Cornflower Compressor review – the ‘flora’ project iOS music app collection gets a new addition

Download from iTunes App StoreI’ve no idea where the whole ‘flora’ theme comes from for developers Timothy Barraclough and Paul Mathews but their series of stripped-down, stompbox ethic, iOS audio effects apps are all very good indeed. I’ve reviewed all the apps in the series  – Cactus Chorus, Phlox Phaser, Saffron SaturatorButtercup BitcrushDahlia Delay and Tiger-lily Tremolo – previously here on the blog and, at genuine pocket money prices, they are about as an obvious casual purchase as you are likely to find.

A new arrival appeared on the App Store yesterday – Cornflower Compressor – and, as the name suggests, the app fills an obvious gap within the series by providing a simple stereo compressor with a control set and UI that matches the overall ethos of the Flora series.

As with all the apps within the series, Cornflower Compressor is universal, a tiny 10MB download, requires iOS9.0 or later and is supplied with AU, Audiobus and IAA support… and, for the budget conscious, is currently priced at UK£1.99/US$1.99….  that’s the chump-change you might well find down the back of the sofa :-)

Cornflower Compressor – the latest app in the Flora series effects series.

KISS compressor

Whether you use the app stand-alone or as a plugin via IAA or AU, the key controls are spread out across two screen. As per the other apps in the series, they are large and easy to use even on a relatively modest screen size. Most of the controls are pretty obvious. For example, the Ratio, Threshold, Attack Time and Release Time options are fairly typical compressor fodder, while the Knee settings presumably moves you between a soft knee (more gradual introduction of compression around the threshold) and a hard knee setting.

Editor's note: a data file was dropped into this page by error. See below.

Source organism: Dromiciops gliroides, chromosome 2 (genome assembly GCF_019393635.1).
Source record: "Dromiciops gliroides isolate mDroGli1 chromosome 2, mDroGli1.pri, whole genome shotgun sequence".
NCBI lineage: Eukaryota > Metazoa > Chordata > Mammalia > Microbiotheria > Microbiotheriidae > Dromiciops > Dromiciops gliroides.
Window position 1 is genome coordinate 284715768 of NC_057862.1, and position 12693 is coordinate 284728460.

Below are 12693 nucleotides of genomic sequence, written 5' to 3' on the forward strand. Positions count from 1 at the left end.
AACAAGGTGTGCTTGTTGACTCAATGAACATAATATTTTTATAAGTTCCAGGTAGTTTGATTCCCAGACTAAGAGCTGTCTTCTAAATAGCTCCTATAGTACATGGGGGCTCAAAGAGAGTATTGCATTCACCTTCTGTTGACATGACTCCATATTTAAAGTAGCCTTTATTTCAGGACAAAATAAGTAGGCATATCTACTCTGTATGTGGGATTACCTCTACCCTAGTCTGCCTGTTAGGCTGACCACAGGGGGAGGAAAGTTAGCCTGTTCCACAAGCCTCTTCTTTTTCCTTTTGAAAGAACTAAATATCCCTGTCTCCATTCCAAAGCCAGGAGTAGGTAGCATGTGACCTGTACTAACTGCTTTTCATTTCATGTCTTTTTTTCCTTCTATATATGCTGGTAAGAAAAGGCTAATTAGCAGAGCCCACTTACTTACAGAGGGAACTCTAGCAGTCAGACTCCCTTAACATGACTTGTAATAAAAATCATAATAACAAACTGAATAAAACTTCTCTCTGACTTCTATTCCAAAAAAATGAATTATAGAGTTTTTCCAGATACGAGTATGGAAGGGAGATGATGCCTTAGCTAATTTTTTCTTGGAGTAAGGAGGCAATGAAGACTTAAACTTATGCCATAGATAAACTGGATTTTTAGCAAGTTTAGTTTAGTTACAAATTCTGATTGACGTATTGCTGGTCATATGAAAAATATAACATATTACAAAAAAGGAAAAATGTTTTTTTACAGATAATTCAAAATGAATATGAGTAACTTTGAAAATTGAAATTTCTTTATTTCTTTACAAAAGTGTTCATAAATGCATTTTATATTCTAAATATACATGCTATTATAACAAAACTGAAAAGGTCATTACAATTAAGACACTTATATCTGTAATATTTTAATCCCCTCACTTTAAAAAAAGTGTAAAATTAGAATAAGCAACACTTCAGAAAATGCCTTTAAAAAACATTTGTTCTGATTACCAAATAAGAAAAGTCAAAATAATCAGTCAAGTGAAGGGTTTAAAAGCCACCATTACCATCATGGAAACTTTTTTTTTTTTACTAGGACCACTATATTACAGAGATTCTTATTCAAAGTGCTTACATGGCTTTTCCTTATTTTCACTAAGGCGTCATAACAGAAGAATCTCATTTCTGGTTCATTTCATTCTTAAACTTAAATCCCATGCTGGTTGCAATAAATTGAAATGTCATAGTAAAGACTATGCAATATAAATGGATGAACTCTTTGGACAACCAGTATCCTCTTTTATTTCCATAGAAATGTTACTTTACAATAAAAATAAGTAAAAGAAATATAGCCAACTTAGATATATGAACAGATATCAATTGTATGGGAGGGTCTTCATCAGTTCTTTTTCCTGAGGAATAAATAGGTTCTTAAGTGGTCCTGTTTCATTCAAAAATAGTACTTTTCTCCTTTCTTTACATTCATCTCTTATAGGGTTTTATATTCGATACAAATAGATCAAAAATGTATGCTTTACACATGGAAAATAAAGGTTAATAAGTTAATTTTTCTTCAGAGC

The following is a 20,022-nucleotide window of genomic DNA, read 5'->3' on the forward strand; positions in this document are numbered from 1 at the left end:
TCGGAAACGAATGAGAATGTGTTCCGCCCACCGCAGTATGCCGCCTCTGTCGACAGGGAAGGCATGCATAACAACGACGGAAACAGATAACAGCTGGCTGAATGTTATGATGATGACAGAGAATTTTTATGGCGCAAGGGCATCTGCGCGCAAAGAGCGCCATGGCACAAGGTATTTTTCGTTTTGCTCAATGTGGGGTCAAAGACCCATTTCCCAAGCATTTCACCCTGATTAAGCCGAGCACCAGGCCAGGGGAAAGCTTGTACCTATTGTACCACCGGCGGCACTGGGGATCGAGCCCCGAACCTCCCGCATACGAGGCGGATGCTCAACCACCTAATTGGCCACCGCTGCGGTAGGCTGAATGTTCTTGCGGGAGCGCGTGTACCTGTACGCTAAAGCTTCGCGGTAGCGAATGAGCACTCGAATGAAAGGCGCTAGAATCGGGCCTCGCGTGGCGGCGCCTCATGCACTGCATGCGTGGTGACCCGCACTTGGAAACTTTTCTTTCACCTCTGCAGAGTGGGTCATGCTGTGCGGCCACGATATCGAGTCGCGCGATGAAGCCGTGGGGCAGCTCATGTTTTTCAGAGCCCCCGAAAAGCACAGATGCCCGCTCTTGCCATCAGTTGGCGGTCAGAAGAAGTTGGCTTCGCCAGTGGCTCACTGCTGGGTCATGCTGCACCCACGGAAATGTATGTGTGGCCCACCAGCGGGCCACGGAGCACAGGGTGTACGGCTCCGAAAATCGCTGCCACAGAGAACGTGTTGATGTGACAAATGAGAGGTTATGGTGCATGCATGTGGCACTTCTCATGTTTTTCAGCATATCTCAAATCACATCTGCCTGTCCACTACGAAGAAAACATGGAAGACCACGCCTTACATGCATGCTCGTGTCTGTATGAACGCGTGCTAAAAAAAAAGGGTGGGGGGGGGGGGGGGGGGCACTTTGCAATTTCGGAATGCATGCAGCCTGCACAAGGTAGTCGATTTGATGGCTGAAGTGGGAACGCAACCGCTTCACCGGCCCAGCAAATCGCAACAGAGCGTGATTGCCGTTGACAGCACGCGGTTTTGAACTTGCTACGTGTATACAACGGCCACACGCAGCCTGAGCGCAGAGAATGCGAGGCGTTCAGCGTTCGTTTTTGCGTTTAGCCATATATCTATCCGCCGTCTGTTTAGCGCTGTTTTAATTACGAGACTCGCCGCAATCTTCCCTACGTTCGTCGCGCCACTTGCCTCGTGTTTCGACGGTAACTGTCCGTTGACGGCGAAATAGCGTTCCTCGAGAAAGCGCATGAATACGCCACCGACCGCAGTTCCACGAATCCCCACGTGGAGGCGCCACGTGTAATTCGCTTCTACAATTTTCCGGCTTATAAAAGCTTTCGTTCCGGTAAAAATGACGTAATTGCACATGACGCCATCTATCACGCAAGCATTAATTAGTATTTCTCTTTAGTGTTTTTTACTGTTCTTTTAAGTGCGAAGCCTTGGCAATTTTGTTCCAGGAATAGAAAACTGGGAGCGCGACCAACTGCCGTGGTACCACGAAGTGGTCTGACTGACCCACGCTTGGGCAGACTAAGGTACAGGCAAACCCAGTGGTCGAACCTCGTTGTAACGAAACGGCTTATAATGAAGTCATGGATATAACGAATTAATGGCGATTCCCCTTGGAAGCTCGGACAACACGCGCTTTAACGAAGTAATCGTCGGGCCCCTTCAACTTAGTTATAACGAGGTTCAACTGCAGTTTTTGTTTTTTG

Cornflower Compressor worked smoothly as an AU plugin within Cubasis.

While I’m all for simplicity, actually with a compressor, I think you could make a case for some display of actual values as you adjust some of the controls. Yes, you should simply be using your ears but, for the less experienced user, there are lots of suggestions online about good starting points for gentle compression (ratios, attack times, etc.) and it would be good to know what you are dialing in settings wise in that context. Equally, it’s not immediately obvious what the Wet Amount (which sounds like it ought to be a dry/wet mix but seems to also influence the panning?), Gain and Gate controls are doing….  Some experimentation soon gets you going….  but values being displayed as you change a parameter –  and perhaps a brief PDF manual? – would be useful additions I think.

This is particularly true for the meter display. Here, being able to see just how much gain reduction you were applying would be very useful, particularly if you are going after a more natural (less obviously pumped) sound.

The Flora series now offers a good collection of AU effects for those on a budget.

Cornflower squash

All that said, it is pretty easy to get some useful results from the app. This isn’t a ‘character’ compressor in the same way that, for example, some boutique desktop compressor plugins are (and that attempt to emulate the sound of specific classic hardware compressors) but it is capable of both gentle treatments and pretty full on squashing.